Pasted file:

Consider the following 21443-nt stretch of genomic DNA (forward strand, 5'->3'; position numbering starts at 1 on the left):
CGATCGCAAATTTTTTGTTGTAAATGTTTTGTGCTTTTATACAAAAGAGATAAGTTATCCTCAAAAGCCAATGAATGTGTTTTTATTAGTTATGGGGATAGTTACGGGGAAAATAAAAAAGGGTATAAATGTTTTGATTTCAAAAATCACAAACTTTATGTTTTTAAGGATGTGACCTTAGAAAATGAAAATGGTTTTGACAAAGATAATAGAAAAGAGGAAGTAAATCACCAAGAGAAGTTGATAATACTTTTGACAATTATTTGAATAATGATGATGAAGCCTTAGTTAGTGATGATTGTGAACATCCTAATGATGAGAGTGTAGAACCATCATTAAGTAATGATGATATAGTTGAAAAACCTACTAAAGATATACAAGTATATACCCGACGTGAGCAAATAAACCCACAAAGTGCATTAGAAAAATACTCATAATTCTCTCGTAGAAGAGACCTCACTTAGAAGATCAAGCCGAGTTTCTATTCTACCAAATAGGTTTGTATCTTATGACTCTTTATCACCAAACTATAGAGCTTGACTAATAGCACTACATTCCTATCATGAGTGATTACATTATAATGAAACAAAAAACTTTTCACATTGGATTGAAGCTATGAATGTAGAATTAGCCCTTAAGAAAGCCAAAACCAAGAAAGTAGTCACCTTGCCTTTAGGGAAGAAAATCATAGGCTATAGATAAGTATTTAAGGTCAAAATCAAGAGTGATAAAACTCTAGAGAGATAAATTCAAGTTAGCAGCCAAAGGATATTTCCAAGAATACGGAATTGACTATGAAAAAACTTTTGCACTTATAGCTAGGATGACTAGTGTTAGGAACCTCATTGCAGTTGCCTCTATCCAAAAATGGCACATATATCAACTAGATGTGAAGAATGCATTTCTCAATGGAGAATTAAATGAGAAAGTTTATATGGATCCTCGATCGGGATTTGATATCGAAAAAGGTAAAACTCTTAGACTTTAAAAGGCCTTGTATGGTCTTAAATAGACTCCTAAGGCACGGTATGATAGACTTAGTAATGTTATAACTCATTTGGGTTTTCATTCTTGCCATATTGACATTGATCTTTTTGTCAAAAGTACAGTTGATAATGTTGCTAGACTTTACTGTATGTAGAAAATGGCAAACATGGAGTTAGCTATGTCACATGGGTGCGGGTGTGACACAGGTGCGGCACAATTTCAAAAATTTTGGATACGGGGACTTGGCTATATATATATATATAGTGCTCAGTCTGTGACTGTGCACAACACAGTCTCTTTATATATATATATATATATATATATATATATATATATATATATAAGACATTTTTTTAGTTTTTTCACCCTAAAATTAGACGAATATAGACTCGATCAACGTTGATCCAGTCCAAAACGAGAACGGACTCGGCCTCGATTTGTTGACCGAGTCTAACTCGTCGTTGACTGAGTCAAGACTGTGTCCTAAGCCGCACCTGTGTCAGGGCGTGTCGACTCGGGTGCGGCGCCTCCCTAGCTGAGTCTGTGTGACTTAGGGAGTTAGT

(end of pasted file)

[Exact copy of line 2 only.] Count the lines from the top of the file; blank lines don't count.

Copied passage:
CGATCGCAAATTTTTTGTTGTAAATGTTTTGTGCTTTTATACAAAAGAGATAAGTTATCCTCAAAAGCCAATGAATGTGTTTTTATTAGTTATGGGGATAGTTACGGGGAAAATAAAAAAGGGTATAAATGTTTTGATTTCAAAAATCACAAACTTTATGTTTTTAAGGATGTGACCTTAGAAAATGAAAATGGTTTTGACAAAGATAATAGAAAAGAGGAAGTAAATCACCAAGAGAAGTTGATAATACTTTTGACAATTATTTGAATAATGATGATGAAGCCTTAGTTAGTGATGATTGTGAACATCCTAATGATGAGAGTGTAGAACCATCATTAAGTAATGATGATATAGTTGAAAAACCTACTAAAGATATACAAGTATATACCCGACGTGAGCAAATAAACCCACAAAGTGCATTAGAAAAATACTCATAATTCTCTCGTAGAAGAGACCTCACTTAGAAGATCAAGCCGAGTTTCTATTCTACCAAATAGGTTTGTATCTTATGACTCTTTATCACCAAACTATAGAGCTTGACTAATAGCACTACATTCCTATCATGAGTGATTACATTATAATGAAACAAAAAACTTTTCACATTGGATTGAAGCTATGAATGTAGAATTAGCCCTTAAGAAAGCCAAAACCAAGAAAGTAGTCACCTTGCCTTTAGGGAAGAAAATCATAGGCTATAGATAAGTATTTAAGGTCAAAATCAAGAGTGATAAAACTCTAGAGAGATAAATTCAAGTTAGCAGCCAAAGGATATTTCCAAGAATACGGAATTGACTATGAAAAAACTTTTGCACTTATAGCTAGGATGACTAGTGTTAGGAACCTCATTGCAGTTGCCTCTATCCAAAAATGGCACATATATCAACTAGATGTGAAGAATGCATTTCTCAATGGAGAATTAAATGAGAAAGTTTATATGGATCCTCGATCGGGATTTGATATCGAAAAAGGTAAAACTCTTAGACTTTAAAAGGCCTTGTATGGTCTTAAATAGACTCCTAAGGCACGGTATGATAGACTTAGTAATGTTATAACTCATTTGGGTTTTCATTCTTGCCATATTGACATTGATCTTTTTGTCAAAAGTACAGTTGATAATGTTGCTAGACTTTACTGTATGTAGAAAATGGCAAACATGGAGTTAGCTATGTCACATGGGTGCGGGTGTGACACAGGTGCGGCACAATTTCAAAAATTTTGGATACGGGGACTTGGCTATATATATATATATAGTGCTCAGTCTGTGACTGTGCACAACACAGTCTCTTTATATATATATATATATATATATATATATATATATATATATATAAGACATTTTTTTAGTTTTTTCACCCTAAAATTAGACGAATATAGACTCGATCAACGTTGATCCAGTCCAAAACGAGAACGGACTCGGCCTCGATTTGTTGACCGAGTCTAACTCGTCGTTGACTGAGTCAAGACTGTGTCCTAAGCCGCACCTGTGTCAGGGCGTGTCGACTCGGGTGCGGCGCCTCCCTAGCTGAGTCTGTGTGACTTAGGGAGTTAGT